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UW-Madison Student Links University With Native American Communities Through Wild Rice Research

An Important Crop For Native People, Wild Rice Is Negatively Impacted By Changing Conditions

Sarah Dance, wild rice, canoe, knockers, Lac du Flambeau Reservation
A canoe is filled with wild rice and the knockers used to harvest it after a ricing trip near the Lac du Flambeau Reservation. Photo courtesy of Sarah Dance

For many Native American tribes in the Great Lakes region, wild rice is a sacred gift.

But a 32 percent decline over the past century in the watersheds that breed wild rice across Wisconsin and Minnesota is impacting the cultural, economic and ecological outgrowths of the seed known to Native Americans as “manoomin.”

Sarah Dance, a member of the Lumbee Tribe of North Carolina and a doctoral student at the University of Wisconsin-Madison studying environmental chemistry and technology, is looking at changing conditions that might be connected to the decline, with a particular interest in sulfide mining.

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Sarah Dance, Wild Rice
Sarah Dance. Photo courtesy of Sarah Dance

Dance said her hope is to identify recommendations to ease the threat to wild rice.

To conduct the experiment, she’s growing wild rice in buckets with sediment and surface water from Allequash Lake in northern Wisconsin. Some of the buckets are controls, meaning their compositions won’t be altered. In the test buckets, the conditions are consistent with water impacted by sulfide mining.

“I’m looking at the difference between how the rice survives and propagates in normal conditions and in conditions that are impacted by sulfide mining,” she said.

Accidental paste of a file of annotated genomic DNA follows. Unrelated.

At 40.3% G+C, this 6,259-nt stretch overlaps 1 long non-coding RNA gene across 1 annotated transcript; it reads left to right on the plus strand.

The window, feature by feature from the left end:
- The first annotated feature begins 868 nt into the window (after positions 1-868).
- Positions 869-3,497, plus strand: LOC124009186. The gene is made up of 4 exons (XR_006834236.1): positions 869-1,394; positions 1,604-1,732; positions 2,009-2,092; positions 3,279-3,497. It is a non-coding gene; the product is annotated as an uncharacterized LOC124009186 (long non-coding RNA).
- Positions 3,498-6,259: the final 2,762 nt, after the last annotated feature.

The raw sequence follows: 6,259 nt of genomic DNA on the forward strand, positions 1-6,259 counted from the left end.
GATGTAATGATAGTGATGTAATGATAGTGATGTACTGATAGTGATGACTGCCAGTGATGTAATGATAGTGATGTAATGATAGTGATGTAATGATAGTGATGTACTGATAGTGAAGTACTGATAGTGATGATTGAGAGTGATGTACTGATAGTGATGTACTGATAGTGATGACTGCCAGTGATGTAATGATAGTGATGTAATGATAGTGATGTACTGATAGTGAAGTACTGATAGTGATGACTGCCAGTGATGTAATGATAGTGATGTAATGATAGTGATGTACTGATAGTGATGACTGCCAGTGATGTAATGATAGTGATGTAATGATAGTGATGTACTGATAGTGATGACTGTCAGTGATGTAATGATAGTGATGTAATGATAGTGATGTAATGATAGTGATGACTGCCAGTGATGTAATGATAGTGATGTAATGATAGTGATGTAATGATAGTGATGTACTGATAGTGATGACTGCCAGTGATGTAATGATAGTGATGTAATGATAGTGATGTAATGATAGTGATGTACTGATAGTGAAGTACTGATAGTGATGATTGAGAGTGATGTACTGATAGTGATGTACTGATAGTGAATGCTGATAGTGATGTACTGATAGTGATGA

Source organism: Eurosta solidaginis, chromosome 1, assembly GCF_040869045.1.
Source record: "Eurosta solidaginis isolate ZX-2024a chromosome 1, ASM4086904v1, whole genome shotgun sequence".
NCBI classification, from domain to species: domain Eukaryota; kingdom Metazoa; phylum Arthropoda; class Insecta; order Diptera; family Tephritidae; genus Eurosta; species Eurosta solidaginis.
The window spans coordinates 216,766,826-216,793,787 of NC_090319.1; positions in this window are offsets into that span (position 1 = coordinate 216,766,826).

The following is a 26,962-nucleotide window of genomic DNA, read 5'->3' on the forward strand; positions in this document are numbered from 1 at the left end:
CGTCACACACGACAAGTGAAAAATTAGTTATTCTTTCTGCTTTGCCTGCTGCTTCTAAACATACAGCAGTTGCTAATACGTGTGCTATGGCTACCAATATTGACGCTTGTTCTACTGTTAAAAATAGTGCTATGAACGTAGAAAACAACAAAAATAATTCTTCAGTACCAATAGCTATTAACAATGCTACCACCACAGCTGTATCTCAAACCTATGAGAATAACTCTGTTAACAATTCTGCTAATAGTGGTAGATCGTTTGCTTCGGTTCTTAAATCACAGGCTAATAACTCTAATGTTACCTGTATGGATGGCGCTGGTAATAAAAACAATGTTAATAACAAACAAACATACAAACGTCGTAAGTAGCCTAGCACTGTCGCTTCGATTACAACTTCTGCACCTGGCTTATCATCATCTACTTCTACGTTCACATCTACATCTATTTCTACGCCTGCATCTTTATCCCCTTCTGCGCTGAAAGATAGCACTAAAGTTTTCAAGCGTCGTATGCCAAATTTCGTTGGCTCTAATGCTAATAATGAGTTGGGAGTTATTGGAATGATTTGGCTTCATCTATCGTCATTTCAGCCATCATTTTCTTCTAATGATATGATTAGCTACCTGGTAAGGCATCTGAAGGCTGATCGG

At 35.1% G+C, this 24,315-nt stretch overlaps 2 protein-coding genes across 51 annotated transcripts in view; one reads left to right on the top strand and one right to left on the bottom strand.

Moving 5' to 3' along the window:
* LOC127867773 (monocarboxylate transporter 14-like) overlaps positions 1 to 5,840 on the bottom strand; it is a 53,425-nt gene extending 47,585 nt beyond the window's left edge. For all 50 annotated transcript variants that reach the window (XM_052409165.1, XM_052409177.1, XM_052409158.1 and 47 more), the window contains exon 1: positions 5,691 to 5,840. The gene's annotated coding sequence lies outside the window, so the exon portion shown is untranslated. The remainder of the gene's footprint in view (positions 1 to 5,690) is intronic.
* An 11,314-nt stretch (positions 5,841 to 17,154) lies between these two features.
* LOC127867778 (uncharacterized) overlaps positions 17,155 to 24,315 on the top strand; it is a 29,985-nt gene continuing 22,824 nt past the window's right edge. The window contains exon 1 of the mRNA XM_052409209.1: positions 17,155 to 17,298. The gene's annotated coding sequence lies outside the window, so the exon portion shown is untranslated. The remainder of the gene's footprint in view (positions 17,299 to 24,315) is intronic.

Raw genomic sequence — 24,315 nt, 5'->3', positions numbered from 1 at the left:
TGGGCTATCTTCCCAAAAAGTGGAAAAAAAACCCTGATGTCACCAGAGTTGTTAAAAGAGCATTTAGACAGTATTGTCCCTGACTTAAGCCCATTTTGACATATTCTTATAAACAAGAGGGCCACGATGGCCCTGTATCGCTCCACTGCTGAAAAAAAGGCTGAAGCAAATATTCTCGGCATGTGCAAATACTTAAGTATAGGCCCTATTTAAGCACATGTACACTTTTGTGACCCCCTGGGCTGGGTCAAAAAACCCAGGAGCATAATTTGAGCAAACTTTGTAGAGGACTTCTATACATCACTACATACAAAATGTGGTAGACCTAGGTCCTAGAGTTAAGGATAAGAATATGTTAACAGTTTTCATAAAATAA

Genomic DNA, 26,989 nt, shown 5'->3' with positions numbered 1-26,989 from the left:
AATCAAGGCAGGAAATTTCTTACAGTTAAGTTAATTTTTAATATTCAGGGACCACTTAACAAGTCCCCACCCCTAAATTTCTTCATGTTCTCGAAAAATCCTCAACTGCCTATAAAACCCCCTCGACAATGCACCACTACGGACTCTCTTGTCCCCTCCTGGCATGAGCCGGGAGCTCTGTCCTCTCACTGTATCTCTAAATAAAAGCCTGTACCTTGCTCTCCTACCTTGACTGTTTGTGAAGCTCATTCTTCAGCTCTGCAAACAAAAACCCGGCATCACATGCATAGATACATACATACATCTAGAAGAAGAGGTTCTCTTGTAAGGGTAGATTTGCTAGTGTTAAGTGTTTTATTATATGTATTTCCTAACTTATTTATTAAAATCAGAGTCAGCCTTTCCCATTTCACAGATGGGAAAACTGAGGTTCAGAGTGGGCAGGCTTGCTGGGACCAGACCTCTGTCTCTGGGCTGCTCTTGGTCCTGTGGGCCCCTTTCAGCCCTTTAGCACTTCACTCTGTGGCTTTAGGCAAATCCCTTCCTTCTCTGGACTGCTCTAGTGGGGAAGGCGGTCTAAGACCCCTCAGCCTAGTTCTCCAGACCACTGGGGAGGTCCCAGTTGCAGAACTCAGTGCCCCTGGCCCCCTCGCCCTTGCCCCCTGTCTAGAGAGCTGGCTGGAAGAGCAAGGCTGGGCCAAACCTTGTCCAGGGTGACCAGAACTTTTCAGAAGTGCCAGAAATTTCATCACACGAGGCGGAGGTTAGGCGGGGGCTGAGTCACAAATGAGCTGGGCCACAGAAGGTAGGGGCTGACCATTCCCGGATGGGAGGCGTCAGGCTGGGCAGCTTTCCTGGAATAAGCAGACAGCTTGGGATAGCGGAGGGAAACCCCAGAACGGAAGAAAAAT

Dance is unsure whether the data will be disseminated publicly, noting it may just be released to the tribes to help inform their work.

Dance said she is hoping to recruit other Native American students who attend UW-Madison to help with research, though she said representation in the graduate engineering department is poor, with fewer than five Native American students enrolled. Another motivation behind this project is to connect Native American communities with the plethora of university resources.

“It’s very important that we have this multi-level effort to investigate the impacts with many different kinds of resources, many different diverse perspectives, and that includes from the tribes and research professors and graduate students,” she said.

Armed with a desire to work with communities on environmental issues that are important to them, Dance set her sights on wild rice after learning about its impact in Wisconsin. She learned ways of connecting with the Native American communities through working as a student assistant with the Wisconsin Sea Grant.

“Through that I was able to build that skill set and then I went out and made some partners throughout the state where we could look at some of the conditions that they thought were impacting their wild rice in their local area,” she said.

Conditions need to be right for wild rice to grow. Water that’s too high or too low will kill the plant. Its vitality requires relatively low levels of sulfate in the overlying water and requires the right amount of nutrients without having to compete with other native or invasive plants.

Climate change is one of the major contributors to the decline of wild rice, Dance said. One of the reasons is because wild rice requires that the seeds be in frozen or near-frozen water.

“In a warming climate, it is struggling in southern Wisconsin,” Dance said. Warming temperatures also contribute to increased storms and more invasive species that are out-competing the rice for nutrients.

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